A 30 y.o. woman comes to the ED with hoarseness . She is scoped and you find what is pictured.

What is it?


Our patient had juvenile laryngeal papillomatosis.  This is caused by a human papillomavirus infection of the throat (types 6 and 11).   HPV can activate the epidermal growth factor receptor pathway and inactivate tumor-suppressor proteins resulting in ‘cauliflower-like’  growths in the airway.  Without treatment it is potentially fatal and often requires repetitive surgery to prevent airway obstruction. The disease is most commonly found in children and may be caused by an infant contracting HPV from the mother  in the birth canal during vaginal delivery.   It is often misdiagnosed as asthma in children. Since the HPV vaccine includes HPV 6 and 11, it is expected to prevent genital infections among women and thus prevent secondary laryngeal infections to newborns which can lead to laryngeal papillomatosis. A second form of papillomatosis occurs in adults usually in their 30s which appears to be less aggressive.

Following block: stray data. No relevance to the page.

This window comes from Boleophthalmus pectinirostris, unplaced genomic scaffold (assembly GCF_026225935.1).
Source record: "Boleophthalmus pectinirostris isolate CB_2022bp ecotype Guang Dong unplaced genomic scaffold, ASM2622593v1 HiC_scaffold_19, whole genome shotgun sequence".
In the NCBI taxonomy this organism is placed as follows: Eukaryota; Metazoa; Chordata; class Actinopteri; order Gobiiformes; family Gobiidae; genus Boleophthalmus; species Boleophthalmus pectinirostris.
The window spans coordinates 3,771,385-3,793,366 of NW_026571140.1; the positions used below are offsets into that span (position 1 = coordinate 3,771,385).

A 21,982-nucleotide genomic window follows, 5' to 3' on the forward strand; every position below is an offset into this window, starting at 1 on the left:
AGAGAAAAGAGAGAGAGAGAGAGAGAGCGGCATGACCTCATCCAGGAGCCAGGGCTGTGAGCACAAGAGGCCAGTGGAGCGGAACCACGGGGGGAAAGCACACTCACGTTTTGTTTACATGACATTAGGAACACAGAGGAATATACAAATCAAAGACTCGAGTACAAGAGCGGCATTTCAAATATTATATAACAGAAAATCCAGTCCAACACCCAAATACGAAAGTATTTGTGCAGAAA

Papillomatosis has the potential for malignant transformation to squamous lung carcinoma with a dismal prognosis.  HPV11 is associated with greater risk of producing lung ca than HPV 6. These are often manifested by “drop metastases” where the virus drops into the airway and lodges in the lung where it transforms into a carcinoma. Fortunately, only 1% of papillomas undergo this transformation to squamous cell cancer.

The tumors can be treated with  photodynamic therapy where physicians inject a light-sensitive dye that is only absorbed by the tumors and then the physician activates the dye using a bright light which destroys the tumors. Antiangiogenic therapy is also used. Atopical treatment with anti=vascular endothelial growth factor (VEGF) antibody bevacizumab is used to paint the tumors and since many express VEGF-A there is a significant reduction in tumor burden.


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